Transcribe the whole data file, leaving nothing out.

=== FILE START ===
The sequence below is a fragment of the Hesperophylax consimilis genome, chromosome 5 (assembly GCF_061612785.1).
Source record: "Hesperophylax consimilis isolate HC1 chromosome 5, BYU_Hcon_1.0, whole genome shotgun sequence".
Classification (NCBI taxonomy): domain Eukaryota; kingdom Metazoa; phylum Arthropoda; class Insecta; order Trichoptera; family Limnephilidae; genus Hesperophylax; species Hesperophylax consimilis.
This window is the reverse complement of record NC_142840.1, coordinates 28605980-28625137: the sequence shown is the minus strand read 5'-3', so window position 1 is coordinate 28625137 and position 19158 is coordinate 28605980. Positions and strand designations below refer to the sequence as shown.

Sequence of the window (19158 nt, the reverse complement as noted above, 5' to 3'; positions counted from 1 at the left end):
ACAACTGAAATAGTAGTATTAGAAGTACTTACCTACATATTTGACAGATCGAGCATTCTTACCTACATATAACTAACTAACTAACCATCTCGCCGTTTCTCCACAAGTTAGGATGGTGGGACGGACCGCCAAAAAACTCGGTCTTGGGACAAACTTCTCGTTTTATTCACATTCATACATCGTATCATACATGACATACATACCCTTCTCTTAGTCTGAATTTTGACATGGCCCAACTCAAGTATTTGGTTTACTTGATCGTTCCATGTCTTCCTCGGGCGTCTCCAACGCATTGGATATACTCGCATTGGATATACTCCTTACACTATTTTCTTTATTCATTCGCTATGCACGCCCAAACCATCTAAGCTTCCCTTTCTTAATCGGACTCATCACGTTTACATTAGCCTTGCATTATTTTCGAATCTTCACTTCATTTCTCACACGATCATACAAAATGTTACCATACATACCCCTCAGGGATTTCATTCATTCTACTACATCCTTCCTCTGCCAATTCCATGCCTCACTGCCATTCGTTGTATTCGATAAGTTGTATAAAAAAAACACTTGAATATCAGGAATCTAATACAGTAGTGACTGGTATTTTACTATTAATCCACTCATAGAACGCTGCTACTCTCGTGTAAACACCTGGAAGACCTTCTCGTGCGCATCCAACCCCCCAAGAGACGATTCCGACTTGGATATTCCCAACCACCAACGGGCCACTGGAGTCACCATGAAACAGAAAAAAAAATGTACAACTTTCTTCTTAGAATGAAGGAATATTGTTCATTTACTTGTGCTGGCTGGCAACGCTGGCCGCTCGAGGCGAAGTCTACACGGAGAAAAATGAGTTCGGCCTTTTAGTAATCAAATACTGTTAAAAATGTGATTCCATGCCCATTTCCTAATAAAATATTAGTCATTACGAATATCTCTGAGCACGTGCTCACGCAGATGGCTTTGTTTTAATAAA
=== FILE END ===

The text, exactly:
The sequence below is a fragment of the Hesperophylax consimilis genome, chromosome 5 (assembly GCF_061612785.1).
Source record: "Hesperophylax consimilis isolate HC1 chromosome 5, BYU_Hcon_1.0, whole genome shotgun sequence".
Classification (NCBI taxonomy): domain Eukaryota; kingdom Metazoa; phylum Arthropoda; class Insecta; order Trichoptera; family Limnephilidae; genus Hesperophylax; species Hesperophylax consimilis.
This window is the reverse complement of record NC_142840.1, coordinates 28605980-28625137: the sequence shown is the minus strand read 5'-3', so window position 1 is coordinate 28625137 and position 19158 is coordinate 28605980. Positions and strand designations below refer to the sequence as shown.

Sequence of the window (19158 nt, the reverse complement as noted above, 5' to 3'; positions counted from 1 at the left end):
ACAACTGAAATAGTAGTATTAGAAGTACTTACCTACATATTTGACAGATCGAGCATTCTTACCTACATATAACTAACTAACTAACCATCTCGCCGTTTCTCCACAAGTTAGGATGGTGGGACGGACCGCCAAAAAACTCGGTCTTGGGACAAACTTCTCGTTTTATTCACATTCATACATCGTATCATACATGACATACATACCCTTCTCTTAGTCTGAATTTTGACATGGCCCAACTCAAGTATTTGGTTTACTTGATCGTTCCATGTCTTCCTCGGGCGTCTCCAACGCATTGGATATACTCGCATTGGATATACTCCTTACACTATTTTCTTTATTCATTCGCTATGCACGCCCAAACCATCTAAGCTTCCCTTTCTTAATCGGACTCATCACGTTTACATTAGCCTTGCATTATTTTCGAATCTTCACTTCATTTCTCACACGATCATACAAAATGTTACCATACATACCCCTCAGGGATTTCATTCATTCTACTACATCCTTCCTCTGCCAATTCCATGCCTCACTGCCATTCGTTGTATTCGATAAGTTGTATAAAAAAAACACTTGAATATCAGGAATCTAATACAGTAGTGACTGGTATTTTACTATTAATCCACTCATAGAACGCTGCTACTCTCGTGTAAACACCTGGAAGACCTTCTCGTGCGCATCCAACCCCCCAAGAGACGATTCCGACTTGGATATTCCCAACCACCAACGGGCCACTGGAGTCACCATGAAACAGAAAAAAAAATGTACAACTTTCTTCTTAGAATGAAGGAATATTGTTCATTTACTTGTGCTGGCTGGCAACGCTGGCCGCTCGAGGCGAAGTCTACACGGAGAAAAATGAGTTCGGCCTTTTAGTAATCAAATACTGTTAAAAATGTGATTCCATGCCCATTTCCTAATAAAATATTAGTCATTACGAATATCTCTGAGCACGTGCTCACGCAGATGGCTTTGTTTTAATAAA